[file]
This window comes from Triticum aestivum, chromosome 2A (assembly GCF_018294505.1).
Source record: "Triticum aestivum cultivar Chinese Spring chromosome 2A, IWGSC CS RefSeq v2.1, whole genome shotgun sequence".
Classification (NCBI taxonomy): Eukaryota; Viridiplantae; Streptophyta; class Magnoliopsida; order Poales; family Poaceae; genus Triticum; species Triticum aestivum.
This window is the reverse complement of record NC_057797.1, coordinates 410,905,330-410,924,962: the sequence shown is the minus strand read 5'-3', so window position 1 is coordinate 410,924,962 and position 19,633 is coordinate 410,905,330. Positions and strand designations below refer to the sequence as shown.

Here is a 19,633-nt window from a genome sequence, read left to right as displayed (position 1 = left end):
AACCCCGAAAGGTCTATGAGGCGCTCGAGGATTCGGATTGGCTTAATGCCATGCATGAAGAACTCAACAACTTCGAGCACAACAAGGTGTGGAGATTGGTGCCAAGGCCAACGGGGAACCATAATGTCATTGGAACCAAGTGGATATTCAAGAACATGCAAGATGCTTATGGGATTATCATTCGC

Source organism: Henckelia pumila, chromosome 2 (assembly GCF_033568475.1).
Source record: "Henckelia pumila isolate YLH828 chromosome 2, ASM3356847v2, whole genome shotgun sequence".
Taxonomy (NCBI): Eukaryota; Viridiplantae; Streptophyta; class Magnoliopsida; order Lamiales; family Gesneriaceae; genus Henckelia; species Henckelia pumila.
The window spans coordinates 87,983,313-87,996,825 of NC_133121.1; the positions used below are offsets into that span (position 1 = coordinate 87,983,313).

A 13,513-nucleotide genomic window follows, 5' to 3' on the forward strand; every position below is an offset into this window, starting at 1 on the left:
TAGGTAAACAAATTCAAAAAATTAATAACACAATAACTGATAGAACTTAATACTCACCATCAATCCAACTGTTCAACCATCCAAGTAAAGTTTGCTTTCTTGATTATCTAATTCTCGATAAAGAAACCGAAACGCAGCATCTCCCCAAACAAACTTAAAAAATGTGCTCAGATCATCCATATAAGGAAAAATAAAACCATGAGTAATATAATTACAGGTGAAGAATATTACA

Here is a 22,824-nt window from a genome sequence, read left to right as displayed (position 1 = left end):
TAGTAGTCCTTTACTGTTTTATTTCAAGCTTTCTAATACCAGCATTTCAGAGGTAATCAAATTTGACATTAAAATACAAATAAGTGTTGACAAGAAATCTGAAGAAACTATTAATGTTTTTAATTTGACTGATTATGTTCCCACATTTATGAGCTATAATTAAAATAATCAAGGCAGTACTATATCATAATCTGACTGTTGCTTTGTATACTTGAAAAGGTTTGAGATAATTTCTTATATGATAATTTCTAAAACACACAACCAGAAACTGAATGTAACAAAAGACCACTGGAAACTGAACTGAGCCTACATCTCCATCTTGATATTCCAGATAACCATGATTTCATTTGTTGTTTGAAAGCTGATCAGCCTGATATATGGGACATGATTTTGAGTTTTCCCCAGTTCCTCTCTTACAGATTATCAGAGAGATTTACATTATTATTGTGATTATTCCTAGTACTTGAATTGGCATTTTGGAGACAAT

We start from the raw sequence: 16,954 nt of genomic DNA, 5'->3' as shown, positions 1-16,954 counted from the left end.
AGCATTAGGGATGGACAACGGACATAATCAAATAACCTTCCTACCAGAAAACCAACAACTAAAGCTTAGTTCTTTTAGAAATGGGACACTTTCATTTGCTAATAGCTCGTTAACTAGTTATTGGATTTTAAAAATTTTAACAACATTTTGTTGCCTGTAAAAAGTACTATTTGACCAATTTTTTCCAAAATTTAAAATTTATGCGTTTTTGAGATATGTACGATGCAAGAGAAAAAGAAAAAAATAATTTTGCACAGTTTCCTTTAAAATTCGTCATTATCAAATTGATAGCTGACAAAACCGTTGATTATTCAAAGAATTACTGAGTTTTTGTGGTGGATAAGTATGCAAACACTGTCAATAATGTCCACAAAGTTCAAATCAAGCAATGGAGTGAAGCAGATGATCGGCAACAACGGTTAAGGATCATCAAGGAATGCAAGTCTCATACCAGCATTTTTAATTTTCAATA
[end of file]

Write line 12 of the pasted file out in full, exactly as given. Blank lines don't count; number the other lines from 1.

TAGGTAAACAAATTCAAAAAATTAATAACACAATAACTGATAGAACTTAATACTCACCATCAATCCAACTGTTCAACCATCCAAGTAAAGTTTGCTTTCTTGATTATCTAATTCTCGATAAAGAAACCGAAACGCAGCATCTCCCCAAACAAACTTAAAAAATGTGCTCAGATCATCCATATAAGGAAAAATAAAACCATGAGTAATATAATTACAGGTGAAGAATATTACA